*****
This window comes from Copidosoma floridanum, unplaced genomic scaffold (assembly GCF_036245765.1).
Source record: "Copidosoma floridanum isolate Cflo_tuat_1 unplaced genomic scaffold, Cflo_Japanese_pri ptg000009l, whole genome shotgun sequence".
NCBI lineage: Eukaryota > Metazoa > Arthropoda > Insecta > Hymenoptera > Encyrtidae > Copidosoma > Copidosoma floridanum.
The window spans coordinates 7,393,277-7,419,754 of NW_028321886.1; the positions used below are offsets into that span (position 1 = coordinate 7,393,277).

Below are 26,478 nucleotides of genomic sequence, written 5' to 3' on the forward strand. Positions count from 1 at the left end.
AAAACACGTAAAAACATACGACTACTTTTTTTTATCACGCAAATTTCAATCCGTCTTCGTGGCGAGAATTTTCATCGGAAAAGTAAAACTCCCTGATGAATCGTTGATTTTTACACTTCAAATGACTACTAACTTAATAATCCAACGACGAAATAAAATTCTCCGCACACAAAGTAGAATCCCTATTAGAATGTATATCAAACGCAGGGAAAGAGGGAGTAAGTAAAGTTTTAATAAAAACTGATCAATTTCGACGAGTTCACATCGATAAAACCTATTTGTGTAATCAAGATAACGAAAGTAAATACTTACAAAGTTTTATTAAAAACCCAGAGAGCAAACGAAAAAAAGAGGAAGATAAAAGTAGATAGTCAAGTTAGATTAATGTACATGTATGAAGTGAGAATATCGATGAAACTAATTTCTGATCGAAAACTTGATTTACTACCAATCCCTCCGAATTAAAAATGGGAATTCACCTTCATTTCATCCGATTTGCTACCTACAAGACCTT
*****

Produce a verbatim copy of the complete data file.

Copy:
This window comes from Copidosoma floridanum, unplaced genomic scaffold (assembly GCF_036245765.1).
Source record: "Copidosoma floridanum isolate Cflo_tuat_1 unplaced genomic scaffold, Cflo_Japanese_pri ptg000009l, whole genome shotgun sequence".
NCBI lineage: Eukaryota > Metazoa > Arthropoda > Insecta > Hymenoptera > Encyrtidae > Copidosoma > Copidosoma floridanum.
The window spans coordinates 7,393,277-7,419,754 of NW_028321886.1; the positions used below are offsets into that span (position 1 = coordinate 7,393,277).

Below are 26,478 nucleotides of genomic sequence, written 5' to 3' on the forward strand. Positions count from 1 at the left end.
AAAACACGTAAAAACATACGACTACTTTTTTTTATCACGCAAATTTCAATCCGTCTTCGTGGCGAGAATTTTCATCGGAAAAGTAAAACTCCCTGATGAATCGTTGATTTTTACACTTCAAATGACTACTAACTTAATAATCCAACGACGAAATAAAATTCTCCGCACACAAAGTAGAATCCCTATTAGAATGTATATCAAACGCAGGGAAAGAGGGAGTAAGTAAAGTTTTAATAAAAACTGATCAATTTCGACGAGTTCACATCGATAAAACCTATTTGTGTAATCAAGATAACGAAAGTAAATACTTACAAAGTTTTATTAAAAACCCAGAGAGCAAACGAAAAAAAGAGGAAGATAAAAGTAGATAGTCAAGTTAGATTAATGTACATGTATGAAGTGAGAATATCGATGAAACTAATTTCTGATCGAAAACTTGATTTACTACCAATCCCTCCGAATTAAAAATGGGAATTCACCTTCATTTCATCCGATTTGCTACCTACAAGACCTT